"The problem is , it hasn't been consistent," Mr. Ewanick told
Ad Age sibling publication Automotive News last week. "We need to
find our stride where it's always at that level."
Within days of his arrival in May 2010, Mr. Ewanick awarded the
Chevrolet contract to Goodby. The
contract is worth $600 million, according to Advertising Age.
Goodby was Mr. Ewanick's agency of choice when he led marketing for
Hyundai Motor America and Porsche Cars North America before that
He pulled the work from Publicis Groupe , which weeks earlier
had supplanted Campbell-Ewald, the
Detroit agency that had a 91-year run as Chevy's lead agency,
hatching such iconic campaigns as "Like a Rock" and "American
Asked to grade Goodby nearly one year into the "Chevy Runs Deep"
campaign, Mr. Ewanick said: "I think they're a great agency. I'm
really happy with them in general." But, he said, "To get an A, you
have to be consistent. That's more of C and B work when you can't
find the consistency."
Mr. Ewanick said he has "told them the same thing" in recent
discussions with the agency, which has moved about 125 employees to
an office in Detroit to handle the account. He did not single out
Goodby work that he thinks reflects inconsistency.
A Goodby spokeswoman said Friday that the agency's executives
were unavailable to comment.
Despite Mr. Ewanick's mixed assessment, he said he is generally
pleased with the "Chevy Runs Deep" campaign, though he thinks it
can and will get better.
He ticked off a number of Goodby-made commercials that he
He was particularly proud of one spot dubbed "Spaceship Earth,"
which used shots of windmills and lush forest landscapes to
announce Chevrolet's investments in renewable energy that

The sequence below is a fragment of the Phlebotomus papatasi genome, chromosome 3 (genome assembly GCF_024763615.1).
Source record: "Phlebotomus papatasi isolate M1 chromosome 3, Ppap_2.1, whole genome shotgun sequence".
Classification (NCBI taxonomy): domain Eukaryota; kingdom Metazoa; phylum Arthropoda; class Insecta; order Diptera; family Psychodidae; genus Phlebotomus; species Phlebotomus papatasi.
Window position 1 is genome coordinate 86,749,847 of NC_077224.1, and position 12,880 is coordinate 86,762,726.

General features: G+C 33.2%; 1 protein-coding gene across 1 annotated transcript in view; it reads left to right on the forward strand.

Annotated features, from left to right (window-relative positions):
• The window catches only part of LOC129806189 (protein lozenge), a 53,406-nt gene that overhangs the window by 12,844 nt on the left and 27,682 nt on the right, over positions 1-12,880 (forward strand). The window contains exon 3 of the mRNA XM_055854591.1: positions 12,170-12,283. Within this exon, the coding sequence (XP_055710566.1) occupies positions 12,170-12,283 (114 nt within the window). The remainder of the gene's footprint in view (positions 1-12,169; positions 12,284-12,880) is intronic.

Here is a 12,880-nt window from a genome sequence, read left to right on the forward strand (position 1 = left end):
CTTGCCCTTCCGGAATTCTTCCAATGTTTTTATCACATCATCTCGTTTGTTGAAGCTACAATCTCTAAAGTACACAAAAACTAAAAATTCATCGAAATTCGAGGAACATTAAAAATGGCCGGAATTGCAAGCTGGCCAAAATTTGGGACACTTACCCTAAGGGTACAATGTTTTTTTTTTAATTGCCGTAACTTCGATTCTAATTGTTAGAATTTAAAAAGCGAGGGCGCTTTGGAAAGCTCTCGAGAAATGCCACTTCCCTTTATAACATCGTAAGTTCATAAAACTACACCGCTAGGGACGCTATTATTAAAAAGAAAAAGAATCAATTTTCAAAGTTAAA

eventually will reduce carbon emissions equivalent to "planting a
forest the size of Yellowstone."
He cited a Chevrolet Volt spot titled "Socket," which features a
close-up of a home electrical socket that resembles a distressed
face. "Breathe socket," the voiceover said. "You can do this. Any
socket can." Mr. Ewanick said its simplicity helps dispel confusion
about the Volt's plug-in technology.
And "probably the epitome" of the promise of "Chevy Runs Deep,"
Mr. Ewanick said, was the post-Super Bowl tie-in with the musical
comedy TV show "Glee." The two-minute spot included the Volt,
Camaro convertible and Cruze compact and featured the "Glee" cast
singing "See the U.S.A. in Your Chevrolet," the famous Dinah Shore
jingle from the1950s and '60s.
"It was taking what was old, making it new again, and making it
relevant for a whole new set of people," Mr. Ewanick said. "It
He said he expects to see more contemporary versions of iconic
Modern iterations of Americana-heavy "Like a Rock" from the
1990s and the "American Revolution" campaign of the past decade
"could be used at any time," he said.
"Those are reference points for when people had a really fond
memory for Chevrolet," Mr. Ewanick said. "No reason for us not to
remind them and borrow it."
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Mike Colias is a reporter for Automotive News.